Two crew members from a polar research ship will become the first same-sex couple to marry in the British Antarctic Territory.
Eric Bourne and Stephen Carpenter hope to get married on Monday, although it may be delayed due to weather.
Bourne and Carpenter have been together for 20 years. They work on the Royal Research Ship Sir David Attenborough, one of the world’s most advanced polar research ships and one that came dangerously and unforgettably close to being named RSS Boaty McBoatface.
The wedding will be performed by the ship’s captain, Will Whatley, at the British Antarctic Survey’s main research station at Rothera on Adelaide Island, a site shared with numerous Adélie penguins and Weddell seals.
The two are experienced sailors and have traveled the world together on a variety of ships.
Carpenter said: “Antarctica is such an amazing place. We’ve been together for 20 years, but now that we’ve both been in Antarctica together, it seemed like the perfect place for us to finally get married! We have even engraved the coordinates of the wedding venue on our rings.”
Bourne said they were both very proud to be the first. “BAS is a very welcoming and tolerant employer, and we feel so lucky to be able to live and work together in such an amazing community and place.”
The BAS said the couple’s big day “will mark a historic step for diversity and inclusion in polar science.”
The marriage will be registered with the government of the British Antarctic Territory (BAT), based at the Foreign Office, and the marriage will be valid in the UK.
It is the second marriage to take place between BAS staff since the BAT law was changed in 2016 to facilitate such events.
The ceremony will be attended by the 30 crew of the RRS Sir David Attenborough, followed by a reception with some 100 staff from the research station. Food will be prepared by the station’s chef and music will be provided by the facility’s resident band.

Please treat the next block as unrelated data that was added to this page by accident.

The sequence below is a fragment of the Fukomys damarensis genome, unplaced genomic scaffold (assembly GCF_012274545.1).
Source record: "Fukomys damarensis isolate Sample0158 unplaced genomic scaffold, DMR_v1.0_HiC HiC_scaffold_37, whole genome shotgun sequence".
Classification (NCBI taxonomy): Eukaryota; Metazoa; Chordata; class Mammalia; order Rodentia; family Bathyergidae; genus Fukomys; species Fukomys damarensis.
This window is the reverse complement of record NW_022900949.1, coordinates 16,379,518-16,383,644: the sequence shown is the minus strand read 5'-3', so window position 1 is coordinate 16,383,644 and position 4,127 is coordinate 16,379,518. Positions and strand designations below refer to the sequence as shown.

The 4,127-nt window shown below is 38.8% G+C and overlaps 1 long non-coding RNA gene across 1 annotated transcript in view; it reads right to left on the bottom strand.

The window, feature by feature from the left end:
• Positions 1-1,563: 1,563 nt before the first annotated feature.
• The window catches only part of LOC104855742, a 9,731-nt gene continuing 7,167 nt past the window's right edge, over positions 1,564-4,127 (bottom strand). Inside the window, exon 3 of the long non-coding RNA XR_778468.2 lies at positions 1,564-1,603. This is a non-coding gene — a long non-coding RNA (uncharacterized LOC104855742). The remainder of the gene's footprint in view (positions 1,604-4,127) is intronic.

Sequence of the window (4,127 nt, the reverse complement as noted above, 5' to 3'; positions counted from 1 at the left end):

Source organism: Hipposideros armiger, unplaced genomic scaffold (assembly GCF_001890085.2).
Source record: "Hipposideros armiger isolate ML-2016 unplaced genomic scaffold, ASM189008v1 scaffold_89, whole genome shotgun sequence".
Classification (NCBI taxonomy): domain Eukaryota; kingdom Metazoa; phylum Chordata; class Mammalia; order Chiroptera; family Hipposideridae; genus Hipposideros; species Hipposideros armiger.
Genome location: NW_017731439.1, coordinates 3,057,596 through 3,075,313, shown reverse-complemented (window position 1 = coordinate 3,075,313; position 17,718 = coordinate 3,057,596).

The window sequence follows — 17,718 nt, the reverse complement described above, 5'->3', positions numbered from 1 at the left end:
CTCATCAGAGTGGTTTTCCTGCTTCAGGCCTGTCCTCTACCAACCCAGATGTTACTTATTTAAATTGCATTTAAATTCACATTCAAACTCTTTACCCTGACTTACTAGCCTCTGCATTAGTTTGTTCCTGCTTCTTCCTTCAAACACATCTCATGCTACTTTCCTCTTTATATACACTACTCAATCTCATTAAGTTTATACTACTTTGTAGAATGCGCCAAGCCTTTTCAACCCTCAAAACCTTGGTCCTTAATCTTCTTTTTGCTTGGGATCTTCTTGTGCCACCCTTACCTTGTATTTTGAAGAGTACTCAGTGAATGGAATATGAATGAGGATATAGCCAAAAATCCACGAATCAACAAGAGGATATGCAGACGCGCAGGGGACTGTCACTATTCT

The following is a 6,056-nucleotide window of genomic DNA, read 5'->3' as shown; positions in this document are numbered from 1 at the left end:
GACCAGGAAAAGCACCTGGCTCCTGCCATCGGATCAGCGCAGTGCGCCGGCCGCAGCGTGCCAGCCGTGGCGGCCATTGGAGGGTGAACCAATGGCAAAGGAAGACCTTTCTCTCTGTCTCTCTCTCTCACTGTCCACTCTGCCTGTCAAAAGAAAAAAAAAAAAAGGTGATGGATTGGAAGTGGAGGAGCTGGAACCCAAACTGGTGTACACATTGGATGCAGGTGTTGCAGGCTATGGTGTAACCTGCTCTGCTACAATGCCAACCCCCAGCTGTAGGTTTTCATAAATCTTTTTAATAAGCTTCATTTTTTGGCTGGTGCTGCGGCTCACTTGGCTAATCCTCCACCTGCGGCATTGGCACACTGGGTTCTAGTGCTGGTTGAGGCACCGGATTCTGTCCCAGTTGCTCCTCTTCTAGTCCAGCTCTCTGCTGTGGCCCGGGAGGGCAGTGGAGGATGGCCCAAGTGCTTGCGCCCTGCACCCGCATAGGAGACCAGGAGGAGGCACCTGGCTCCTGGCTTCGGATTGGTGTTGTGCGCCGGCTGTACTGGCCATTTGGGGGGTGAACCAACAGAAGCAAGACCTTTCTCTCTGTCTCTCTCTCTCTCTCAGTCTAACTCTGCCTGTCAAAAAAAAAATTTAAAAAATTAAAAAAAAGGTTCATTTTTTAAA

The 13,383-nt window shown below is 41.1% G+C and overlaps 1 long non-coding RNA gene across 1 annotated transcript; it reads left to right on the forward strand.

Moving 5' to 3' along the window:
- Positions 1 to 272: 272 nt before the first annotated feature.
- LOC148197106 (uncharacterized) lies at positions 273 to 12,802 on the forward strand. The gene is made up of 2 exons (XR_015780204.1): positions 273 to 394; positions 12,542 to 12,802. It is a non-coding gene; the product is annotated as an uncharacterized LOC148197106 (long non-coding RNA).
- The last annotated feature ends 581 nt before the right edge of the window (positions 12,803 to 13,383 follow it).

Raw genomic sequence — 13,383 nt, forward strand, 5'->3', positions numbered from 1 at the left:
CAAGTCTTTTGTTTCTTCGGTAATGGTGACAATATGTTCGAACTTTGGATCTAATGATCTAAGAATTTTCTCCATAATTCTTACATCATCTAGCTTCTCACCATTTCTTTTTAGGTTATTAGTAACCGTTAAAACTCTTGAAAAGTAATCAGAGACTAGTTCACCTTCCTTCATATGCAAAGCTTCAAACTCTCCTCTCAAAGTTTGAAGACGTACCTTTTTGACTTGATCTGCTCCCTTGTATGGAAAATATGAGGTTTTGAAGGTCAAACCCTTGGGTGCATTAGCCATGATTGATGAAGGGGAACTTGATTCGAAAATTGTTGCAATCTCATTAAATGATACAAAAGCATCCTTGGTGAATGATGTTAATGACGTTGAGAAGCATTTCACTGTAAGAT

The RRS Sir David Attenborough is a £200m research ship that is part of a mission investigating whether warm waters are melting Antarctica’s glaciers and ice shelves from below. It has a unique “moon pool”, a 4 square meter vertical shaft running through the ship.
The ship was launched on the Mersey at Birkenhead in 2018 by Attenborough himself, who said the appointment was the “greatest of honours”.
Before the ship’s launch, a public vote was held to decide on a name. More than 32,000 names were proposed, including “It’s so cold in here”, “I like big ships and I can’t lie”, and “What iceberg?”.
Particularly striking was the name Boaty McBoatface, suggested by former BBC radio presenter James Hand. He got 124,109 votes and 33% of the total votes, the highest number by far. But since the ship is “a serious science ship that required a serious scientist’s name,” the vote was overturned. Instead, a small but highly advanced yellow submarine at Sir David Attenborough is named after Boaty McBoatface.
The weather forecast for Rothera on Monday is -2C (28F) and it will feel like -7C, the Met Office said. The couple said they were planning a second celebration for family and friends, this time in Spain.